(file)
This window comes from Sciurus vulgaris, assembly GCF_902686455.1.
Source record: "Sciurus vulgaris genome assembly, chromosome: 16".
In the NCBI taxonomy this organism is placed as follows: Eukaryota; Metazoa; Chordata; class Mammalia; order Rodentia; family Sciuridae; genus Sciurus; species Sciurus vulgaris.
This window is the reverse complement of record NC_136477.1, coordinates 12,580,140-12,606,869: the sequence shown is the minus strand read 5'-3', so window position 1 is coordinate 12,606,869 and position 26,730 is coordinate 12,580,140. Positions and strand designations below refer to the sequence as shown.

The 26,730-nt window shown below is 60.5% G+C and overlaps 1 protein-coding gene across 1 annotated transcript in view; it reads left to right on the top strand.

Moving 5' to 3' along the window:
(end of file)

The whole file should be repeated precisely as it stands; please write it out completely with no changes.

This window comes from Sciurus vulgaris, assembly GCF_902686455.1.
Source record: "Sciurus vulgaris genome assembly, chromosome: 16".
In the NCBI taxonomy this organism is placed as follows: Eukaryota; Metazoa; Chordata; class Mammalia; order Rodentia; family Sciuridae; genus Sciurus; species Sciurus vulgaris.
This window is the reverse complement of record NC_136477.1, coordinates 12,580,140-12,606,869: the sequence shown is the minus strand read 5'-3', so window position 1 is coordinate 12,606,869 and position 26,730 is coordinate 12,580,140. Positions and strand designations below refer to the sequence as shown.

The 26,730-nt window shown below is 60.5% G+C and overlaps 1 protein-coding gene across 1 annotated transcript in view; it reads left to right on the top strand.

Moving 5' to 3' along the window: